Opening the day’s proceedings, CNES President Jean-Yves Le Gall began by reviewing the highlights of the past year before turning to the main milestones ahead in 2021, with the arrival of Perseverance-SuperCam at Mars on 18 February, Thomas Pesquet’s return to spaceflight, the launch by Ariane 5 of the James Webb Space Telescope and preparations for the maiden flights of Vega-C and Ariane 6, alongside work underway on future generations of launchers with the Prometheus engine and the Callisto and Themis demonstrators.
Jean-Yves Le Gall addressed the notion of risk, historically a constant concern for everyone in the space sector, be it exogenous risks for which space data and infrastructures aid in mitigating, diagnosing and managing consequences, or endogenous technical risks dictated by the highly constraining demands of operating in space and by operational, programmatic or economic requirements. Stakeholders engaged in space have put in place effective processes, standards and governance structures to overcome the hurdles posed by increasingly ambitious and successful programmes that have confirmed the utility of such an approach. The digital revolution is now casting these issues in a new light and hastening a rethink of methods and organization across all sectors from which space could greatly benefit.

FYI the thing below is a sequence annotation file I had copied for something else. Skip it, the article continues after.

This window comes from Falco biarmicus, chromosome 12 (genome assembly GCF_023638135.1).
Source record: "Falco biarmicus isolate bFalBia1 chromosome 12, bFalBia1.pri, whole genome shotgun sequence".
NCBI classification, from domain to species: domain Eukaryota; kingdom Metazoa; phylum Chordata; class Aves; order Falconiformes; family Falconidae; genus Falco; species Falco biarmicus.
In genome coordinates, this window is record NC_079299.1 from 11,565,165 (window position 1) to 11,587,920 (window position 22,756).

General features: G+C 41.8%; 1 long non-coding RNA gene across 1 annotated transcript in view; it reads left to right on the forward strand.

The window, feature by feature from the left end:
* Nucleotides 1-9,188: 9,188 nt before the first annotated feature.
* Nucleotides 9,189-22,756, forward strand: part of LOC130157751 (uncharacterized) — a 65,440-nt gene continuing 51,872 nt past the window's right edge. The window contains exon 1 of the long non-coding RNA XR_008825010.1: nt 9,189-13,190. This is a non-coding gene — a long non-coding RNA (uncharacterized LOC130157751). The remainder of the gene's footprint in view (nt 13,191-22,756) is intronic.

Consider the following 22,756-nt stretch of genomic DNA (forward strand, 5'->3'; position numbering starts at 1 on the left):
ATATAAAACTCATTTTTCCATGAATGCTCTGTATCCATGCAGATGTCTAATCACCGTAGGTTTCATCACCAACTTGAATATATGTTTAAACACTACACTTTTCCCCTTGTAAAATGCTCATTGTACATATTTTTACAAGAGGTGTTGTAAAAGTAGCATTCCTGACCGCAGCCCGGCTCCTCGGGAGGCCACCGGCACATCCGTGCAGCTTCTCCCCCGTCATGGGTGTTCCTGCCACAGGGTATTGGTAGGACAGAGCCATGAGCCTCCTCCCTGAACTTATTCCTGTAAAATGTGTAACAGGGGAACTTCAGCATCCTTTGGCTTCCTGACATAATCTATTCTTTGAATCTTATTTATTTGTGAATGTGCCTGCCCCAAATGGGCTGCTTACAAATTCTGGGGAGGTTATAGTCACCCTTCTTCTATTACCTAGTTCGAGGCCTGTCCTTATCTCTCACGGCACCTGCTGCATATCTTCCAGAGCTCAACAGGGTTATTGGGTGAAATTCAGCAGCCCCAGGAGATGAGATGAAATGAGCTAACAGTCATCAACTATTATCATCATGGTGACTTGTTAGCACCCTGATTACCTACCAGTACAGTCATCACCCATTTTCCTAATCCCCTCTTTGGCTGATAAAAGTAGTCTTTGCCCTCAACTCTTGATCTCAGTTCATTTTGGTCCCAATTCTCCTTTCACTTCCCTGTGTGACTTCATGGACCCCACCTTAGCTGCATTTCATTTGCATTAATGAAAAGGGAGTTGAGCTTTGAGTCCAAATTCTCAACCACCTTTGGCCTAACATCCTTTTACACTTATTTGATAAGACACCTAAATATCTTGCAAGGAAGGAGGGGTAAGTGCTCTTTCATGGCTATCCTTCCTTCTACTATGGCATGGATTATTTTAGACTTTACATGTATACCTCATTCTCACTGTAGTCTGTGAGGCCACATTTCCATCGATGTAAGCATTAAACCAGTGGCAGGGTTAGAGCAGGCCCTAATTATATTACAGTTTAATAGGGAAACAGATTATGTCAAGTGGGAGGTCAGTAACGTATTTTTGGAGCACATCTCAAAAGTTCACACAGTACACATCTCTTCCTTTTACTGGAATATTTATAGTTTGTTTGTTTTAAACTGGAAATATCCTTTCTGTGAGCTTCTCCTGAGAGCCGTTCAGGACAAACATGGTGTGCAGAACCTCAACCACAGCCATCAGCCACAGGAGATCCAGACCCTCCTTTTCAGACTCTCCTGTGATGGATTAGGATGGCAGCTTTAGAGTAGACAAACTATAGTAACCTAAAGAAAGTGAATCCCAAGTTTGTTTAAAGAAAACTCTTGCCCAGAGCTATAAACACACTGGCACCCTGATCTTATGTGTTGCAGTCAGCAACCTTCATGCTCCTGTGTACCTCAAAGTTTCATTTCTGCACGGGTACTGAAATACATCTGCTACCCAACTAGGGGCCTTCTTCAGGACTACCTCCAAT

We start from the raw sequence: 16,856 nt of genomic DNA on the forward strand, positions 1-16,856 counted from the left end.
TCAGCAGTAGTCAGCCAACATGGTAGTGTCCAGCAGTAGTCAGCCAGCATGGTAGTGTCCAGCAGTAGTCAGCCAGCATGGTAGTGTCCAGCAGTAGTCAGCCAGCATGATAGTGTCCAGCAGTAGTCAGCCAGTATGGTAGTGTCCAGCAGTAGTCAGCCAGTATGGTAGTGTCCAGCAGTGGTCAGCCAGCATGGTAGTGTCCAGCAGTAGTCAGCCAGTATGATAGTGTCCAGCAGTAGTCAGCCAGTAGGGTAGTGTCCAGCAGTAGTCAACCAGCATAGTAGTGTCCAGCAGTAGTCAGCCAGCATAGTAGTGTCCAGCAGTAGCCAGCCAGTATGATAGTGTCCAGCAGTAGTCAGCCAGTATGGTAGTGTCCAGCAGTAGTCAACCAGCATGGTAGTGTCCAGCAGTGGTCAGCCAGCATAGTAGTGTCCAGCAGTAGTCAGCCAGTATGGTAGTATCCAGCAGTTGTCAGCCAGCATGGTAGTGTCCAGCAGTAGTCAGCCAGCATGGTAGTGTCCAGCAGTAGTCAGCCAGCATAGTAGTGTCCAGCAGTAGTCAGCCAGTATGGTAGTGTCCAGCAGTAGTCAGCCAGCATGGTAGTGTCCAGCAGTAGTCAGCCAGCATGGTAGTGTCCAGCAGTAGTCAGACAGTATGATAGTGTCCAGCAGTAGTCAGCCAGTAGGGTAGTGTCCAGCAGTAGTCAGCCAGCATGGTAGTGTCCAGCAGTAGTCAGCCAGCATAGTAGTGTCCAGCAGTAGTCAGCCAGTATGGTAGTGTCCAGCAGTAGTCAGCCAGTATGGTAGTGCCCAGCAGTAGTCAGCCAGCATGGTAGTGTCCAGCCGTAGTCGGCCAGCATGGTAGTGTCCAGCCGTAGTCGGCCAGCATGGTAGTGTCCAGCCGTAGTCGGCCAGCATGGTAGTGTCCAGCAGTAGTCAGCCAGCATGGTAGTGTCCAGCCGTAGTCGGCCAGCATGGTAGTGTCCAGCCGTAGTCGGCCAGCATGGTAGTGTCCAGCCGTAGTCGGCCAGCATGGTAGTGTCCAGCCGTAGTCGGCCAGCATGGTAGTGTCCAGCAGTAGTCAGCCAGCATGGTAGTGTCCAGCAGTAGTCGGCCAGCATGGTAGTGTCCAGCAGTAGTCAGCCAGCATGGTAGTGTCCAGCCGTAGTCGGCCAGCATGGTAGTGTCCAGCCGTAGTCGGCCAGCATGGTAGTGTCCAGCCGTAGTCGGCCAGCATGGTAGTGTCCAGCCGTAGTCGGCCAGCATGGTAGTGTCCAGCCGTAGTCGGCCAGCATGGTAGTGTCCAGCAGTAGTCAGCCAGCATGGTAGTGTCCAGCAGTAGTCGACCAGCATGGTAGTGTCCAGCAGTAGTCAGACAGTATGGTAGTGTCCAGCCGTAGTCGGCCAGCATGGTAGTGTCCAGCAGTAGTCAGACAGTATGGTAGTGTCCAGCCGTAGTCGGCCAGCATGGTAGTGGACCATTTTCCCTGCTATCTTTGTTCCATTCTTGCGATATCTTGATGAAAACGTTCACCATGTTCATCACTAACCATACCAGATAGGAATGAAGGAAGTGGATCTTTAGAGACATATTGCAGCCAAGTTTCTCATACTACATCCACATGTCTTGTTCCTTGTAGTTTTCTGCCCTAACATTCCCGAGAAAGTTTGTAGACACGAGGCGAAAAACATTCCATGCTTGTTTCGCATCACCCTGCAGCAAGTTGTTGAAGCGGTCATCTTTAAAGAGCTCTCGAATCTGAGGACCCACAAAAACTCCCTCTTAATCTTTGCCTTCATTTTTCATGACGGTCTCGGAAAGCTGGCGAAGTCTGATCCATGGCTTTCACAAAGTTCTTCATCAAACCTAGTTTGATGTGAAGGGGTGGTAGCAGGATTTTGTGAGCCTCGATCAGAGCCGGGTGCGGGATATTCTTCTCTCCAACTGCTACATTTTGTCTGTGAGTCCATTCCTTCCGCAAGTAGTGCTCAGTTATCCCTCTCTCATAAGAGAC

CNES Chief Operating Officer Lionel Suchet then pointed to the creation in 2020 of a Space Economy Observatory that has proved increasingly necessary and most useful during the COVID-19 crisis. He underlined that besides this survey role, the second half of 2020 was devoted to aligning the 2021 Multiyear Research and Technology Plan and the €365-million space stimulus package in the government’s France Relance recovery plan for which CNES will be driving most actions. These actions illustrate the need for a very agile space ecosystem more resilient to external international phenomena, pursuing a team approach that enables all concerned to effectively structure their efforts.